karenak Crown




Scary and fascinating. To think that so many servers are insecure when we entrust more and more data to "the cloud". Well, I for one, do not.

Check out this animated GIF to see the hacked servers over a 24 hour period.

Click the image below to see the full size resolution.




Mapping the Internet: A Hacker's Secret Internet Census

Just how big is the Internet? An anonymous hacker claims to have answered the question via effective but illegal means. The result is a fascinating reflection of online usage around the world.




The anonymous person simply wanted to find out how many devices that were online could be opened with the standard password "root," he writes in a kind of research report on the project, entitled "Internet Census 2012." The result was the discovery that there are hundreds of thousands of devices secured only with the most common standard password, or without any password at all.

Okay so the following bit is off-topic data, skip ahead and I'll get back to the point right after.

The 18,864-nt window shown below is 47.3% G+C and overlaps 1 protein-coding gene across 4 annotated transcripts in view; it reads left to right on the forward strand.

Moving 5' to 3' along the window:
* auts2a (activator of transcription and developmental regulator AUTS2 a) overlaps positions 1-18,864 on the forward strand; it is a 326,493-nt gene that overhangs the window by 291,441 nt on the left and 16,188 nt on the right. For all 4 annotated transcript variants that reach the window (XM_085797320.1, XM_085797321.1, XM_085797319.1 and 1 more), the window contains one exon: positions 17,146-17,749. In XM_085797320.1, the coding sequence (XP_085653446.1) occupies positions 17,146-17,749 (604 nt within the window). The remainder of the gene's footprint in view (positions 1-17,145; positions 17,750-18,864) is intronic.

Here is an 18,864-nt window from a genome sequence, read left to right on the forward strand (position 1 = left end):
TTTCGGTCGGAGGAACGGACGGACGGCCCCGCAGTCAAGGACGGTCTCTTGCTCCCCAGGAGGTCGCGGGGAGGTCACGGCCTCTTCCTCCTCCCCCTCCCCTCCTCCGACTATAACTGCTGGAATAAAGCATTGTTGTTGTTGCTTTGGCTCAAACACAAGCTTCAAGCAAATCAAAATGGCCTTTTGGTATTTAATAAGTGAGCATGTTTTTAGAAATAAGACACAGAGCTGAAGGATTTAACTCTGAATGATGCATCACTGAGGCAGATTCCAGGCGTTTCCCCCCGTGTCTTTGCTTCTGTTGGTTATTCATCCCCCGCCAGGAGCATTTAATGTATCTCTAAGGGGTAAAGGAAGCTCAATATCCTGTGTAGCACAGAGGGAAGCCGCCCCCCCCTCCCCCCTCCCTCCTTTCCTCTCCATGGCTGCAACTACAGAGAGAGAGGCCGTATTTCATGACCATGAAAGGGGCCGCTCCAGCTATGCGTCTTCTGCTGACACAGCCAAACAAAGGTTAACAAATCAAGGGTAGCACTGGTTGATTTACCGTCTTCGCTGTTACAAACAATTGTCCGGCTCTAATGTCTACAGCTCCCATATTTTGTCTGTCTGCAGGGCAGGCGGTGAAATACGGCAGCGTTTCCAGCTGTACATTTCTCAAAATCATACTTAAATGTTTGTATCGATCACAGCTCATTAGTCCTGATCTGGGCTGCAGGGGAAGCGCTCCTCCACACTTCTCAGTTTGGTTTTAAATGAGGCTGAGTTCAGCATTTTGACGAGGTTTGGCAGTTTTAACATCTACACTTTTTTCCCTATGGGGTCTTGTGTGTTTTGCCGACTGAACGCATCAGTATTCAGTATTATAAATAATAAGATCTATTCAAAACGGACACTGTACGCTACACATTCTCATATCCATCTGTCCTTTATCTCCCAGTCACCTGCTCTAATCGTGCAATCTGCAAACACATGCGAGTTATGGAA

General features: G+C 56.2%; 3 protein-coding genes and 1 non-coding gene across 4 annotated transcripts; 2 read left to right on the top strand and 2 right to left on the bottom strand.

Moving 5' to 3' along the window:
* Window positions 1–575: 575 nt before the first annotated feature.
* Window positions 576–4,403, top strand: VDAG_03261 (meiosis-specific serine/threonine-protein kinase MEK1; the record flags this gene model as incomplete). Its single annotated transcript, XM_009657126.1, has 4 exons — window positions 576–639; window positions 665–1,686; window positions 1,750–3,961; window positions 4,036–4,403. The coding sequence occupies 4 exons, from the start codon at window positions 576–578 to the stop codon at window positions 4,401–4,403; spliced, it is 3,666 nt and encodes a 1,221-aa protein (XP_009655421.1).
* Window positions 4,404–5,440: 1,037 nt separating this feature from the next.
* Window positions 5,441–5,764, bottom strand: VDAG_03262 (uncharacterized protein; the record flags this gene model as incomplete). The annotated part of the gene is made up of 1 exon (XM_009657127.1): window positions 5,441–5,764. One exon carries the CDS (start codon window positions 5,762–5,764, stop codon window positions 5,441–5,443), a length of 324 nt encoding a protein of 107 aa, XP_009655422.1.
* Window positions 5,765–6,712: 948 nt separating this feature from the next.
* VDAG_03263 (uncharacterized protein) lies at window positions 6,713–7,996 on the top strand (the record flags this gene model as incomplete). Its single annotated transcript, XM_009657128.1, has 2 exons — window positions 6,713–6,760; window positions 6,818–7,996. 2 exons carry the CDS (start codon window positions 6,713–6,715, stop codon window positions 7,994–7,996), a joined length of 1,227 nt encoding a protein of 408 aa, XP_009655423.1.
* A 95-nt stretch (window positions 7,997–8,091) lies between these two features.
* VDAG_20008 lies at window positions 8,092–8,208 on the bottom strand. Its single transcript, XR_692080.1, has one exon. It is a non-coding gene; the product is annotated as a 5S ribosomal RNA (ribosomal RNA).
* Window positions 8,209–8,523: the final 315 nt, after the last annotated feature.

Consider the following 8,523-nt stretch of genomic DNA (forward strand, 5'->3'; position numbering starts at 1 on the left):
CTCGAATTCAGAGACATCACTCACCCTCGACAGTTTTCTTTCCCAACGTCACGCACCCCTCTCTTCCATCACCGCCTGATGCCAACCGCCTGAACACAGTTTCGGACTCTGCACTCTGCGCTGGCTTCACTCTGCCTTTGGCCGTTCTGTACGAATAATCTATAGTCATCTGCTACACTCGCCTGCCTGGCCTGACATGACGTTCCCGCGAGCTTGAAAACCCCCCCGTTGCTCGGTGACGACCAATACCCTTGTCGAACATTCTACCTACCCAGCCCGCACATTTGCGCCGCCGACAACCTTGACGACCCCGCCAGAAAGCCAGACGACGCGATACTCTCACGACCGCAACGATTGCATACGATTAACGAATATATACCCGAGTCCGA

One of the largest groups of devices he found were routers, an issue we recommend that readers address immediately. Routers received by Internet providers are likely to have one of a few standard administrator passwords, including "root" or "admin." The router producers assume that users will change these passwords when they install them, but this rarely happens.

"As could be seen from the sample data, insecure devices are located basically everywhere on the Internet," the hacker writes. He found over a million devices that were accessible worldwide, the "vast majority of them consumer routers or set-top boxes." But there were also other types of devices, including "industrial control systems" and "physical door security systems." The security risks that the hacker's work exposes are dizzying.
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Source: Spiegel Online International